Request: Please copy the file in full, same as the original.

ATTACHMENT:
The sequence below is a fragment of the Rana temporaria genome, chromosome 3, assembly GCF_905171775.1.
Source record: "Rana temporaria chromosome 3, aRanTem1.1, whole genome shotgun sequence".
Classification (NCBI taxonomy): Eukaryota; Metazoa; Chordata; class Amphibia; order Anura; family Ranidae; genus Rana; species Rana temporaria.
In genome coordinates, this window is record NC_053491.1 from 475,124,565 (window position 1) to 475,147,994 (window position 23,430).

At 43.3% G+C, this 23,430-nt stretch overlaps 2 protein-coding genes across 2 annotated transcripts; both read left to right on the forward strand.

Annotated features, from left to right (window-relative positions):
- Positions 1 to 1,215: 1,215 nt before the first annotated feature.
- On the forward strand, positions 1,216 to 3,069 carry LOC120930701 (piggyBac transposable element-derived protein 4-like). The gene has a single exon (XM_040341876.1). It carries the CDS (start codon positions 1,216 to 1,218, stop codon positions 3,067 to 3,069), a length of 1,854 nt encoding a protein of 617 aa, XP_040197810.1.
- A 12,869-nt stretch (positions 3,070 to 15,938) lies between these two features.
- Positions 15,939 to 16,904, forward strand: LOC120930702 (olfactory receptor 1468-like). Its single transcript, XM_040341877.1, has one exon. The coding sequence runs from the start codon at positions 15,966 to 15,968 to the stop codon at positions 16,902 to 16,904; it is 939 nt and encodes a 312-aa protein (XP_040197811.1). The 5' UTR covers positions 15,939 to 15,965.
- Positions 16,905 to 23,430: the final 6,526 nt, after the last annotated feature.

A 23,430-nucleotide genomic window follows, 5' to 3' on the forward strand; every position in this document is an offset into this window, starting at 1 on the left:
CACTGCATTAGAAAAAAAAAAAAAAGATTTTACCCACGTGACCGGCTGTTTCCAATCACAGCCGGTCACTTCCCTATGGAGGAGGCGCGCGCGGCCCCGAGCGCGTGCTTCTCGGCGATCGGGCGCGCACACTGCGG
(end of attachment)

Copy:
The sequence below is a fragment of the Rana temporaria genome, chromosome 3, assembly GCF_905171775.1.
Source record: "Rana temporaria chromosome 3, aRanTem1.1, whole genome shotgun sequence".
Classification (NCBI taxonomy): Eukaryota; Metazoa; Chordata; class Amphibia; order Anura; family Ranidae; genus Rana; species Rana temporaria.
In genome coordinates, this window is record NC_053491.1 from 475,124,565 (window position 1) to 475,147,994 (window position 23,430).

At 43.3% G+C, this 23,430-nt stretch overlaps 2 protein-coding genes across 2 annotated transcripts; both read left to right on the forward strand.

Annotated features, from left to right (window-relative positions):
- Positions 1 to 1,215: 1,215 nt before the first annotated feature.
- On the forward strand, positions 1,216 to 3,069 carry LOC120930701 (piggyBac transposable element-derived protein 4-like). The gene has a single exon (XM_040341876.1). It carries the CDS (start codon positions 1,216 to 1,218, stop codon positions 3,067 to 3,069), a length of 1,854 nt encoding a protein of 617 aa, XP_040197810.1.
- A 12,869-nt stretch (positions 3,070 to 15,938) lies between these two features.
- Positions 15,939 to 16,904, forward strand: LOC120930702 (olfactory receptor 1468-like). Its single transcript, XM_040341877.1, has one exon. The coding sequence runs from the start codon at positions 15,966 to 15,968 to the stop codon at positions 16,902 to 16,904; it is 939 nt and encodes a 312-aa protein (XP_040197811.1). The 5' UTR covers positions 15,939 to 15,965.
- Positions 16,905 to 23,430: the final 6,526 nt, after the last annotated feature.

A 23,430-nucleotide genomic window follows, 5' to 3' on the forward strand; every position in this document is an offset into this window, starting at 1 on the left:
CACTGCATTAGAAAAAAAAAAAAAAGATTTTACCCACGTGACCGGCTGTTTCCAATCACAGCCGGTCACTTCCCTATGGAGGAGGCGCGCGCGGCCCCGAGCGCGTGCTTCTCGGCGATCGGGCGCGCACACTGCGG